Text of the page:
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Water shortages forecast after Upper Hutt usage spikes

Sep 15th, 2013 | By | Category: Latest News, News


WATER SUPPLIES could be shallow this summer if the Upper Hutt community does not conserve.

The warning is contained in a report to Upper Hutt City Council’s City Services Committee meeting on September 11.

“One day of good weather in a recent weekend showed just how fragile Upper Hutt’s share of the regional consumption is and how quickly a surplus can turn to a deficit,” the report said.

The spike occurred in late August and the first two weeks of September.

The report said the areas supplied from the Cruickshank Reservoir, most specifically Riverstone, showed a large spike in water usage.

The committee agreed to accept the report and follow up on it.

Capacity operations engineer John Baines said the recent spike was due to people doing more activities outdoors.

Capacity is the company contracted by the council to run the region’s water supply.

Mr Baines says cleaning swimming pools, water blasting, and washing cars would have contributed to the spike in water usage.

“People tend to see themselves as individuals, not collectively. If everyone thinks this way it will have an impact on the water supply.”

Mr Baines says Upper Hutt’s water is sourced from the river and treated, unless the river water is of poor condition.

“We can only source so much water from the river due to conservation, then we supplement the demand from the reservoir.

“We have a very finite system in terms of the water supply.”

Over the last two years Greater Wellington Regional Council has upgraded the Te Marua storage lakes to increase capacity and earthquake resistance.

However, if there is a dry summer Upper Hutt city will need to conserve water.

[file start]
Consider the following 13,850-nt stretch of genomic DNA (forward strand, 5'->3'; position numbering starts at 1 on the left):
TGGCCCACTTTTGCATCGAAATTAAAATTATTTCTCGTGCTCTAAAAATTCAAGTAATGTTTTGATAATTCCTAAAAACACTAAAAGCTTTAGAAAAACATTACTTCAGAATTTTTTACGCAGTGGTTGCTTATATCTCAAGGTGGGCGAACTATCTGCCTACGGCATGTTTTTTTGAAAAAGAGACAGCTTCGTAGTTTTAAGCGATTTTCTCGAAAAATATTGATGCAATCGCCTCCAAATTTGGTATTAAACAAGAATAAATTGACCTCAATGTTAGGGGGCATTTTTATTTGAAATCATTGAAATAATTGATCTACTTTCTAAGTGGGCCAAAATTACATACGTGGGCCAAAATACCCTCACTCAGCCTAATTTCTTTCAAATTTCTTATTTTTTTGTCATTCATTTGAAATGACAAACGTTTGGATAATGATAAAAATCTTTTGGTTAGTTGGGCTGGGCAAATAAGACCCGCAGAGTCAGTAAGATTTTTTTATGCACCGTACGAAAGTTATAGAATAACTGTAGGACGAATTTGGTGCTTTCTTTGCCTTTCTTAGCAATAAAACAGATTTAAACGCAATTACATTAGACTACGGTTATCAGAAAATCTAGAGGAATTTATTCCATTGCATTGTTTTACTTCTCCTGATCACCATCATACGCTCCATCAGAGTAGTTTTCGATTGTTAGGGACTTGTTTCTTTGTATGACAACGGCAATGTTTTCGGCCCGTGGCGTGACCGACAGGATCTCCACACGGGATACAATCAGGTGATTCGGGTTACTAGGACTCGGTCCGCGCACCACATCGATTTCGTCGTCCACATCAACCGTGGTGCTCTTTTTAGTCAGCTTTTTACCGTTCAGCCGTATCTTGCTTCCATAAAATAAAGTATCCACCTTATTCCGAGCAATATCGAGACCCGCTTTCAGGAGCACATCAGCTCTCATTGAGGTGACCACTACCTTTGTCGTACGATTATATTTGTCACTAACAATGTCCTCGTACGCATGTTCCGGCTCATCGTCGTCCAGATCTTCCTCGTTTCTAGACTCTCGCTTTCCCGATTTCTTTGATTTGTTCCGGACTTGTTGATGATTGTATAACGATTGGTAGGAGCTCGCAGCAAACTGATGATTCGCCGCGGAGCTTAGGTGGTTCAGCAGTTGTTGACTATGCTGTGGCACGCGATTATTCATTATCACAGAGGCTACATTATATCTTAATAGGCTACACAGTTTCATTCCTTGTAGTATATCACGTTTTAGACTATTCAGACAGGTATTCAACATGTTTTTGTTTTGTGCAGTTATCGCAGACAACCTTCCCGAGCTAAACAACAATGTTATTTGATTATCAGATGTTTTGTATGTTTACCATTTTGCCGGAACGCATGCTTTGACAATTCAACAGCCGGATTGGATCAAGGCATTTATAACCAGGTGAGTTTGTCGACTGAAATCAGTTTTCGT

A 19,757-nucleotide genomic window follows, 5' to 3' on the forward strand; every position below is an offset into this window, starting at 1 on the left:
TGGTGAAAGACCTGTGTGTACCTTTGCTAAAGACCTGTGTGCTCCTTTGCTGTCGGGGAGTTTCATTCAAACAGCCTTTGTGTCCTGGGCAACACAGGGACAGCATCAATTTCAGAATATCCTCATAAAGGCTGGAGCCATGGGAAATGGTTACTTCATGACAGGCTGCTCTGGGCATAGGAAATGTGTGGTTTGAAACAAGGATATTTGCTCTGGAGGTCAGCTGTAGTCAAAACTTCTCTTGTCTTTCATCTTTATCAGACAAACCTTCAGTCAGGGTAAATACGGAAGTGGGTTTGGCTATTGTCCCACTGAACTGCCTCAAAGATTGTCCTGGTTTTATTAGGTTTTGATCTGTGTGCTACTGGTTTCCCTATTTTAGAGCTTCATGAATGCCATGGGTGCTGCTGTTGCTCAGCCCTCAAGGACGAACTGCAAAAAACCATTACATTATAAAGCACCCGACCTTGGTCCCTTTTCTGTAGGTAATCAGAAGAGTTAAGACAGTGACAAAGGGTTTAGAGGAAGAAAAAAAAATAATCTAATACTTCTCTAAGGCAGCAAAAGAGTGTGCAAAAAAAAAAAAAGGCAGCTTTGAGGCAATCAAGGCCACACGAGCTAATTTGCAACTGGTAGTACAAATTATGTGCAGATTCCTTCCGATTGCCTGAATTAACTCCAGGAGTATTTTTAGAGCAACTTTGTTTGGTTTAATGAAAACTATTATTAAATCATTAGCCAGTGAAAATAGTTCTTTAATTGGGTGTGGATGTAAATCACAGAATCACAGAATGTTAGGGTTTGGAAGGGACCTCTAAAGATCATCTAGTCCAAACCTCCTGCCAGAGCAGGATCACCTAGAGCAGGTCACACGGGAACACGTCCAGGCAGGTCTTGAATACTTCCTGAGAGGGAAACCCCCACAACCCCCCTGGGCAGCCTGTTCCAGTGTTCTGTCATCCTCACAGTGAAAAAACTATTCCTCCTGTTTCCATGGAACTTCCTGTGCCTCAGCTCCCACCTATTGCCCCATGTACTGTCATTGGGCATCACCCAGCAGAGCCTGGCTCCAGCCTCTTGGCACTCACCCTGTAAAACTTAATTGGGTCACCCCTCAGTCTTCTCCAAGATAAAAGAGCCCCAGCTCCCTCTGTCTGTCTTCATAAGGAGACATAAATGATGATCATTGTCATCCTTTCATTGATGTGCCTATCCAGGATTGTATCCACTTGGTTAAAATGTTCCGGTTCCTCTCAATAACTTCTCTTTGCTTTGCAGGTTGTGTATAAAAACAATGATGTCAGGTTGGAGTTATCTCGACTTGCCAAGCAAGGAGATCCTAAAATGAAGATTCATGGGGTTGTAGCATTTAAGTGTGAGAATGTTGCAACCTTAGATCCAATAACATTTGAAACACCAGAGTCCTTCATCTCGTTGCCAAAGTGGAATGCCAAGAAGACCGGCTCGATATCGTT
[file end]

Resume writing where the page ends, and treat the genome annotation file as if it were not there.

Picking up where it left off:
According to the council’s website, Upper Hutt’s domestic water consumption averages 215L per person a day, which is similar to the average for other cities in the Wellington region.

People in Upper Hutt will need to reduce the amount of water they use each day to 200L.

Upper Hutt City Council and other councils in the Wellington region purchase water in bulk from the Greater Wellington Regional Council.

According to the council website, the cost of this water is close to $2.4 million per annum for Upper Hutt alone.

Upper Hutt Mayor Wayne Guppy says the supply of drinking water does not come cheap.

“It comes at a cost and we all pay for it out of our rates.

“The less water we use as a city, the less we get billed, freeing up funds for other uses and assisting council in its efforts to curb rates increases.”

Upper Hutt councillor Hellen Swales says the community needs to be educated in water conservation.

“There should be more education on water usage and we should be actively promoting water conservation in the Upper Hutt community.

“It is important that we all use water wisely to ensure that there continues to be enough for everyone.”

Mr Guppy says if Upper Hutt and the Wellington region can conserve the use of water then less money would need to be spent on more lakes.

“We need to have new water sources within the next 15-20 years with our population increases, but we can push out this spending if we conserve.

“It will cost about $120- $180 million for a new source which will affect our youth later on as the new rate payers.”


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is is a Whitireia journalism student with a BA from Victoria University with English literature and media studies majors.
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